The verdict was blown out of proportion, even by the rational adherents who now seek pleasure in venting off their disgust impromptu, without investing minuscule chunk of their time, least to say applying logic, to converge to a balance conclusion; this as a result of rushing to the issue perfunctorily in order to compete among the peers. But in liberal democracy with ever increasing assertion of rights, anyone can exhibit their views and opinion under the garb of “freedom of speech and expression”; wrapped under the blather.
Modern pundits rooted in medieval mindsets played the card of culture and religion as always their potent act of defence; placing examples from religious scriptures which mentioned such an act of sexual behaviour unscrupulous, morally decadent, against the culture and something unacceptable in a civilised society; have forcefully advocated to uphold the Sec 377 of IPC to the extent of its validation in the context of preserving the moral fabric of society.
A careful reading into the judgement spells out the concern apex court has shown before concluding its verdict. A diligent approach is conspicuous when they carefully excludes the perception that it is not “an individual, particular people or identity irrespective of its sexual orientation”, also “irrespective of age, gender or consent” shall be persecuted but “certain act and circumstances under which such an act is conducted” will be considered as an unnatural offence and shall stand the test of judicial interpretation. These certain acts falls under the ambit derived from the past judgment of the cases brought before the court. Supreme Court was very much in its domain of judicial exercise, where they have cleared that the established law – i.e. law of the land – and the provisions it contains is presumed to be constitutional and this court within all available option try to defend the provision in question; unconstitutionality is something that is tested as a matter of last resort.
A writ petition filed by Naz foundation kick-started this sensitive issue. It was found that their record of protecting these minority section (LGBT) from HIV is short of target and uninspiring. Not only this, they even failed to rightly present and indicate the discriminatory stand taken by the state against this minority section. Their commitment in pursuing this case in full spirit was never questioned and scrutinised. The news dispassionately carried by one of the leading Indian newspaper “The Hindu” highlighted some of the facts which are worth mentioning here: NAZ foundation has not furnished the details regarding the harassment of and assault on sexual minorities by public officials and public authorities. Their work was limited only to the accounting of the data of MSM (Men having sex with only men); also, they have not done enough in protecting the sexual minorities from HIV and bringing out the details of discriminatory attitude of state agencies against them. Only in an affidavit filed on behalf of Ministry of Health and Family Welfare, Department of AIDS Control, it has been asserted that the estimated HIV prevalence among FSW (female sex workers) is 4.60% to 4.94%, among MSM 6.54% to 7.23% and IDU (injecting drug users) 9.42% to 10.30%. The total population of MSM, as in 2006, was estimated to be 25,00,000 and 10% of them are at risk of HIV.”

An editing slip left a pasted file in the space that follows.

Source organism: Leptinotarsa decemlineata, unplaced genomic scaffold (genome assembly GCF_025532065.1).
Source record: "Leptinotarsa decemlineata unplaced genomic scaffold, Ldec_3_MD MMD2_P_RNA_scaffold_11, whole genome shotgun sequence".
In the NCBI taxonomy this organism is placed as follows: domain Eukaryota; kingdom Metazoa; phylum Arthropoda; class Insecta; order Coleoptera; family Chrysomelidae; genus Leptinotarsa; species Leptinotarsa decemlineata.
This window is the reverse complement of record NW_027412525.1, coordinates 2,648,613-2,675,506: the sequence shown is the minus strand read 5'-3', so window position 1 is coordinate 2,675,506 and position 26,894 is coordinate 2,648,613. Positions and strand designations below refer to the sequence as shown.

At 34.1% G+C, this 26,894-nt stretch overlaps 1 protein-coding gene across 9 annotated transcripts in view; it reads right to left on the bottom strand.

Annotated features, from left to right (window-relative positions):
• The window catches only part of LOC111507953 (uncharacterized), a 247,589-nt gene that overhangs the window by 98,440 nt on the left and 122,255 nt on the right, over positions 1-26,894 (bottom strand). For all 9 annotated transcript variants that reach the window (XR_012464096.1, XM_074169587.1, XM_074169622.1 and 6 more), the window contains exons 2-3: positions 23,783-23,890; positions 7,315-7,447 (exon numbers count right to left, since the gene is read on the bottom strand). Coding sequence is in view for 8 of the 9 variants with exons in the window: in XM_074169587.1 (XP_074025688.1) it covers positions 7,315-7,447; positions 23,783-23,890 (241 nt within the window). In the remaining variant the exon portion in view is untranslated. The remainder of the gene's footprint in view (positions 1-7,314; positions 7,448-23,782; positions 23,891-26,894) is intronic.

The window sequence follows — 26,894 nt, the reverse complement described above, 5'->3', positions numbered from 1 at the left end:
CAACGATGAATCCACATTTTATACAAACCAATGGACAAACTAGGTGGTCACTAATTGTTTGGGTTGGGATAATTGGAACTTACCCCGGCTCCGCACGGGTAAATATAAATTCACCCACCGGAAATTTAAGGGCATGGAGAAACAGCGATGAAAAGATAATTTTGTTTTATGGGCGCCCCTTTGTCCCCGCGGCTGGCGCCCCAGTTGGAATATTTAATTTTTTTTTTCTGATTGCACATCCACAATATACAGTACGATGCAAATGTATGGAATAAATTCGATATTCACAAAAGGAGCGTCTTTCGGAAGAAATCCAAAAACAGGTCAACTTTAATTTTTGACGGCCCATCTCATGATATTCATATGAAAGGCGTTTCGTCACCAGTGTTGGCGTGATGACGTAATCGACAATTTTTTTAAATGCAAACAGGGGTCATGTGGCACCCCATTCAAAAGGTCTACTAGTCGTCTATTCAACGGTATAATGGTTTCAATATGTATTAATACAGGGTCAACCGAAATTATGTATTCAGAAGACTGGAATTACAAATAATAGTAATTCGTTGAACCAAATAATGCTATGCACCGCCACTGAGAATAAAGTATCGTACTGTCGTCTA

Indian legislature too has to share the blame for failing to provide the legal protection and safeguard of right of LGBT section as a whole. IPC till date has been amended 30 times, the latest being related to sexual offences but clueless Indian legislature missed out on repealing Sec 377 altogether, let alone passing the law. A legal edifice in the form of law would have been an ideal approach in bringing this minority section to the mainstream; but the absence of such law has resisted their integration into the society in the long term. The hypocrisy does stand exposed where now every party uniformly and unanimously supporting the cause of sexual minorities and intensely mooting to bring a law to address the issue in its entirety. What were they doing till date? An act of judicial restraint has triggered the Indian legislature to bring in an institutional mechanism like National Commission of Women, NCSC/NCST, NCPCR etc that in the long run will entrust justice, their empowerment and assimilation into the society that will help them contribute in the progress and growth of the nation.
If parliament is the constructor of law, then courts are their sentinels. Both have a role to play. In fact, every one of us has a role to play so as to prevent their further marginalisation, victimisation and social ostracism. Homosexuality per se is not stigmatised here but the very act which have some serious consequences on health and life. This is all to prevent the continuing violation of their inalienable rights. Homosexuality is reality, something natural and unforced upon is to stay here, and they are going nowhere. This is a long course to justice which will take time, till then just wait and watch.